Author: C. Robert Cargill
Series: Dreams and Shadows #2
Summary (from Goodreads)
Six months have passed since the wizard Colby lost his best friend to an army of fairies from the Limestone Kingdom, a realm of mystery and darkness beyond our own. But in vanquishing these creatures and banning them from Austin, Colby sacrificed the anonymity that protected him. Now word of his deeds has spread, and powerful enemies from the past—including one Colby considered a friend—have resurfaced to exact their revenge.
As darkness gathers around the city and time runs out, Colby has to turn to forces even darker than those he once battled for aid.
I really enjoyed C. Robert Cargill’s debut effort, Dreams and Shadows, with its creepy fairies and fascinating world building. To be honest, I thought it was a standalone work, so it was a pleasant surprise to find there was a book two.
The second book moves away from the fairies and into demons, and although I miss the creepy, horrible fairies, the multitude of demonic creatures more than fill the gap.
Everything that made the first book great is here again in spades – the world Colby lives in is explored in more detail, and remains a fascinating place to exist in for a few hundred pages. The plot twists and turns so much it walks a fine line between ‘rollercoaster’ and ‘unfollowable’ – though it manages always to stay on the right side of that line – and the characters are colourful, varied and interesting.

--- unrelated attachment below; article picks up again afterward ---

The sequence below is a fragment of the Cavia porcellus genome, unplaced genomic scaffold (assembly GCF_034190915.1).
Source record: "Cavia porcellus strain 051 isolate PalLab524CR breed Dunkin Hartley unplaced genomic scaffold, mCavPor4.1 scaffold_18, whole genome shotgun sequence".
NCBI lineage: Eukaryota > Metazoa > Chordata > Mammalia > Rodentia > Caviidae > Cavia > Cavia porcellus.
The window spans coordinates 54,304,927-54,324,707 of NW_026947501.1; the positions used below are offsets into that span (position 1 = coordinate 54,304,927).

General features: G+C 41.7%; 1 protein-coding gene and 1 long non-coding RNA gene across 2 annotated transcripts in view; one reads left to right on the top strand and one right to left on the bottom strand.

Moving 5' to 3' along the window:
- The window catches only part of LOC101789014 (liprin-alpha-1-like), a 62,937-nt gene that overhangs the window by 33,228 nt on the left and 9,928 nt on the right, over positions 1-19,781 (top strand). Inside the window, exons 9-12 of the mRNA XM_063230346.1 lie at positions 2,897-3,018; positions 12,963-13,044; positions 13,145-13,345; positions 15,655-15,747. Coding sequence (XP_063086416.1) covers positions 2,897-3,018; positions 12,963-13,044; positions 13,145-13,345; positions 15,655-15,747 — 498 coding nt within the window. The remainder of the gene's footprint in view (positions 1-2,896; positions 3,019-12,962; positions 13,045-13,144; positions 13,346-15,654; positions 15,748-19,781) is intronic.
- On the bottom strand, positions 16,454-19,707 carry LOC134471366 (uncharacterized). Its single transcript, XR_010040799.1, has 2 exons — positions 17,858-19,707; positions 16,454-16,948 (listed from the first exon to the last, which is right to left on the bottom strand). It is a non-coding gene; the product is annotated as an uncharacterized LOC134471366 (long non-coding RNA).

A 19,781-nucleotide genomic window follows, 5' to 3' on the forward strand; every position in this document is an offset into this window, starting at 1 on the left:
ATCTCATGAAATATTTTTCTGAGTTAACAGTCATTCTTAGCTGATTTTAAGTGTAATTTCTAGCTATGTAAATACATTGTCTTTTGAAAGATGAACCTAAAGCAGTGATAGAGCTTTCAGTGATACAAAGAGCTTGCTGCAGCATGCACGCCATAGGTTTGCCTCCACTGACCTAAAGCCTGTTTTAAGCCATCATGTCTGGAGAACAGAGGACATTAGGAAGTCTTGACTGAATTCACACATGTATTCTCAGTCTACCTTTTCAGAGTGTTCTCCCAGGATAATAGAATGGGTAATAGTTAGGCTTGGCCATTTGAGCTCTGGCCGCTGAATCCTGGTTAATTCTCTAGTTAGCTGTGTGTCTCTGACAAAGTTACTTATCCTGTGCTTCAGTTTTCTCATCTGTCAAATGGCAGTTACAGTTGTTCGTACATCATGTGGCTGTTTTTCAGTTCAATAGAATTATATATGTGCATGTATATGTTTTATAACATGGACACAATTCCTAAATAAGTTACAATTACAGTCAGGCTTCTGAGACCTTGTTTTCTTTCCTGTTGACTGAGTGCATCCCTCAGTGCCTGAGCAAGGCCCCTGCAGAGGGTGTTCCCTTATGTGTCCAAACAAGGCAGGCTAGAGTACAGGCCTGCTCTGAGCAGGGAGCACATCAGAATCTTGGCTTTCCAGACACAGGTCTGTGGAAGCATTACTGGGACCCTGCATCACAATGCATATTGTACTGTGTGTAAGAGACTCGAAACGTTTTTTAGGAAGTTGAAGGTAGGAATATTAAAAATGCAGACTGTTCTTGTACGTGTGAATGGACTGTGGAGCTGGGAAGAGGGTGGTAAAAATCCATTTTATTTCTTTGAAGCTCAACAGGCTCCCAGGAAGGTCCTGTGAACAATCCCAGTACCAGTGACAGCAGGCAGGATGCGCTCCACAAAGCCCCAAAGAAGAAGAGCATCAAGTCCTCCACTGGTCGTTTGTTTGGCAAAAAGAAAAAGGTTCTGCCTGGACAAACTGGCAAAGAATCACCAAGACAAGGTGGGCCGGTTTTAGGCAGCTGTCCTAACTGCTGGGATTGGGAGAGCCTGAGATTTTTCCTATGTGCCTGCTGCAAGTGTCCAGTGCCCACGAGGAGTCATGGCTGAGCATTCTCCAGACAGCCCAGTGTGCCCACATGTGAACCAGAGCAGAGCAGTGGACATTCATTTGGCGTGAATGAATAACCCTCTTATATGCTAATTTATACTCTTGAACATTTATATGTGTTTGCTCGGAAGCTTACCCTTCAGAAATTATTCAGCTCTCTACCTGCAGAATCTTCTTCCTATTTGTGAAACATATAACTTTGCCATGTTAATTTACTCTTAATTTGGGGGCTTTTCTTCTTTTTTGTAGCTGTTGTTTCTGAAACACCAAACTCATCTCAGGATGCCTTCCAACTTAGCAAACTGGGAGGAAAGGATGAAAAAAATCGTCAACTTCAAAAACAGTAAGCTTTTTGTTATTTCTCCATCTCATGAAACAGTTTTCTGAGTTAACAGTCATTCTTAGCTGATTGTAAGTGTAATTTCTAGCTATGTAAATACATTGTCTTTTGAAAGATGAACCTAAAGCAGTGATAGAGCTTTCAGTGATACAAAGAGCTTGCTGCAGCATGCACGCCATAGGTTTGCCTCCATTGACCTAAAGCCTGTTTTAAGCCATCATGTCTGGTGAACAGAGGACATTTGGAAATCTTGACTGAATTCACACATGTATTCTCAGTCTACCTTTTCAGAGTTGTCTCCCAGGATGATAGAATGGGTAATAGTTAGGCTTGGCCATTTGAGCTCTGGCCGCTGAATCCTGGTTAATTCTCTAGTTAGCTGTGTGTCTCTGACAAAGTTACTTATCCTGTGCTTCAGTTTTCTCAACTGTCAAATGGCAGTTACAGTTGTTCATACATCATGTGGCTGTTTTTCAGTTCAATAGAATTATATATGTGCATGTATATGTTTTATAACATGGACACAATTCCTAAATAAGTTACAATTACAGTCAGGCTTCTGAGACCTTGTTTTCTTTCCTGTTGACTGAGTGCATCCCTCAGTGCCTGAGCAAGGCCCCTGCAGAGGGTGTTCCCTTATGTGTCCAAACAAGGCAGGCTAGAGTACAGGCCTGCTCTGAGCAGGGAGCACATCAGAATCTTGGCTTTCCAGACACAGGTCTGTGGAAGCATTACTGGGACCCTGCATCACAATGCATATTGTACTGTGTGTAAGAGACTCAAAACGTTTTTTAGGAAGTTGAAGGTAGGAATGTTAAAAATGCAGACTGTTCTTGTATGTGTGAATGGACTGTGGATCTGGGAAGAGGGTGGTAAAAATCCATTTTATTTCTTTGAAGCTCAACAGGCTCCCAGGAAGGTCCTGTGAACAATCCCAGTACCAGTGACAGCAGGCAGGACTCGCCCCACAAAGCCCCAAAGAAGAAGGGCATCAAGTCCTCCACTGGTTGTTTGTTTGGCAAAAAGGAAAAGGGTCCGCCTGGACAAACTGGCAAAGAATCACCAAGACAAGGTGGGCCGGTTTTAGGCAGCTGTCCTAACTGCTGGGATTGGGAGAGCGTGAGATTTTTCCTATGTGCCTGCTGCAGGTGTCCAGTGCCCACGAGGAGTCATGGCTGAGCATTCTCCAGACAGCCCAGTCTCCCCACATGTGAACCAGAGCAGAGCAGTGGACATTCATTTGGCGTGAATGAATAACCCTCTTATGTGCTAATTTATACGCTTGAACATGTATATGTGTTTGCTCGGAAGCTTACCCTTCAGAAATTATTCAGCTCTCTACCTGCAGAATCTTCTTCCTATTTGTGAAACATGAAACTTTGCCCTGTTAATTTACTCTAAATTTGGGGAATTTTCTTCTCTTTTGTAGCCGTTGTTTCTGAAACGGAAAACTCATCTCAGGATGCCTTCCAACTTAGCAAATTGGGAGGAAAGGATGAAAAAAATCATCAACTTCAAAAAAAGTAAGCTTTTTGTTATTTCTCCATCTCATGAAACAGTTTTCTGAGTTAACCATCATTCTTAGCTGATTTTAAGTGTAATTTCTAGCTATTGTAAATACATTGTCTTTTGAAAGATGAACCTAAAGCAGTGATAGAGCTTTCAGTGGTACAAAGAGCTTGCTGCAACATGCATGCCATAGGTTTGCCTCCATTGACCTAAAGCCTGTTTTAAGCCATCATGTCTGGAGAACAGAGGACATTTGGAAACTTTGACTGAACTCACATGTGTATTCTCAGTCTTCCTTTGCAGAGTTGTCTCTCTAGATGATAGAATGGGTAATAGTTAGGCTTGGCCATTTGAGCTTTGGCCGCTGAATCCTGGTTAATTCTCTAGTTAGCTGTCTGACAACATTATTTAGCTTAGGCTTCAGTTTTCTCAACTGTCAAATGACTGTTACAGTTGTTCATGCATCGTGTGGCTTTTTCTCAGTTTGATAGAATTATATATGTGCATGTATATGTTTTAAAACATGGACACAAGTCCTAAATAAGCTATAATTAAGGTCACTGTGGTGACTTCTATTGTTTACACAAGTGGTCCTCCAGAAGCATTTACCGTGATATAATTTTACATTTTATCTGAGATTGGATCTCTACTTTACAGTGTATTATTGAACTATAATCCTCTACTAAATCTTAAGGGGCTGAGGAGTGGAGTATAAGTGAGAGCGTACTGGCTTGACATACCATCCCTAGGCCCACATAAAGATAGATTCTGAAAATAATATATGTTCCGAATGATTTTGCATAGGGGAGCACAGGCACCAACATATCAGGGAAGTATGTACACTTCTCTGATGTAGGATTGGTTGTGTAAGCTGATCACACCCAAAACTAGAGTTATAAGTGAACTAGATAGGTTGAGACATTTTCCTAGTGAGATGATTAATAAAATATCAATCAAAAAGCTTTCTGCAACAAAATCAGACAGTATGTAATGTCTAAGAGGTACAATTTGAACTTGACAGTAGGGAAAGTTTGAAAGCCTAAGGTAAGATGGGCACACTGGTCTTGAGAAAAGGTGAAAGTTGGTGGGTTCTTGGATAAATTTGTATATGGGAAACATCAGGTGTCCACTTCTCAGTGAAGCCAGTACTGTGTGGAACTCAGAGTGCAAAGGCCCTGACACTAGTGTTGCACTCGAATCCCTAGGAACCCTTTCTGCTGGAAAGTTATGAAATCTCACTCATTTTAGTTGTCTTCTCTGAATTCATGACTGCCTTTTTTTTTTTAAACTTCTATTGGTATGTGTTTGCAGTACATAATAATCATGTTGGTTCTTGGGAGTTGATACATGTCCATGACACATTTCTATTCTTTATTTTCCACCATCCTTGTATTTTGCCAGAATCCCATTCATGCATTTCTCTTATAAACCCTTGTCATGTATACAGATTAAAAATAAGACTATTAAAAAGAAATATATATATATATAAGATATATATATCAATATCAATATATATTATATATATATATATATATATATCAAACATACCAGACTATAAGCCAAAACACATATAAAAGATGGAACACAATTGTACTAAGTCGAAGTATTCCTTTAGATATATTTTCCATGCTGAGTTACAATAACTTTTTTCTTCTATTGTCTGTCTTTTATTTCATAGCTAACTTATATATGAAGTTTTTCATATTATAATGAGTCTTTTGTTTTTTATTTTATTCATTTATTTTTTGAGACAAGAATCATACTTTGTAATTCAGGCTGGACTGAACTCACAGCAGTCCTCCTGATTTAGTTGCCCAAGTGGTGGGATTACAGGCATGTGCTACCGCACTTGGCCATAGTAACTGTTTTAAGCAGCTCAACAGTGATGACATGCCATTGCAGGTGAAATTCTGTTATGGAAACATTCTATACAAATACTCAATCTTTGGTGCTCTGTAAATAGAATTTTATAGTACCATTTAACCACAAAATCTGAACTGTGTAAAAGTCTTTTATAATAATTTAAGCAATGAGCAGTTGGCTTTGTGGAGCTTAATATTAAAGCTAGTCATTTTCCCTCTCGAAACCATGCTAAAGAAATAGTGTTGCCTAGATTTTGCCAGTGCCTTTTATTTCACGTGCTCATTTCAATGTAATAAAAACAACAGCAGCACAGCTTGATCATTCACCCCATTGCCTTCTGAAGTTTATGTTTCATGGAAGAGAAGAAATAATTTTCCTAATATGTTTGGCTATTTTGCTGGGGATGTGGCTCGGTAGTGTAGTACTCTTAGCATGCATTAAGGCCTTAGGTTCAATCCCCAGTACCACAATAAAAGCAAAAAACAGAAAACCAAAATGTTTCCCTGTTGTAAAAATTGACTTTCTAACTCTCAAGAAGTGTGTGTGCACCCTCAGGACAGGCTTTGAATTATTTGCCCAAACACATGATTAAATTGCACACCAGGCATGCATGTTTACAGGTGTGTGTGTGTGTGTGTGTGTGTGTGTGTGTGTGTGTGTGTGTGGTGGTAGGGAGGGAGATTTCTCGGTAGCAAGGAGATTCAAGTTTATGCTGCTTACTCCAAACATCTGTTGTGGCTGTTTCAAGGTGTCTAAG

I loved the ghosts looking for their lost hands, I loved all the different demons, and I loved how, even though you knew there was going to be a positive resolution, that it wasn’t immediately clear how that was going to happen until the very end when everything that had been mentioned in the novel clicked together in a really satisfying way.
This didn’t quite blow me away ‘5 stars’ worth, however. Not really sure why – it didn’t quite have the same page turning ferocity of the first novel. Perhaps it’s just because it is familiar now, and not the brand new experience it was the first time round. Anyway, it’s a minor niggle in an otherwise fantastic book that I thoroughly enjoyed.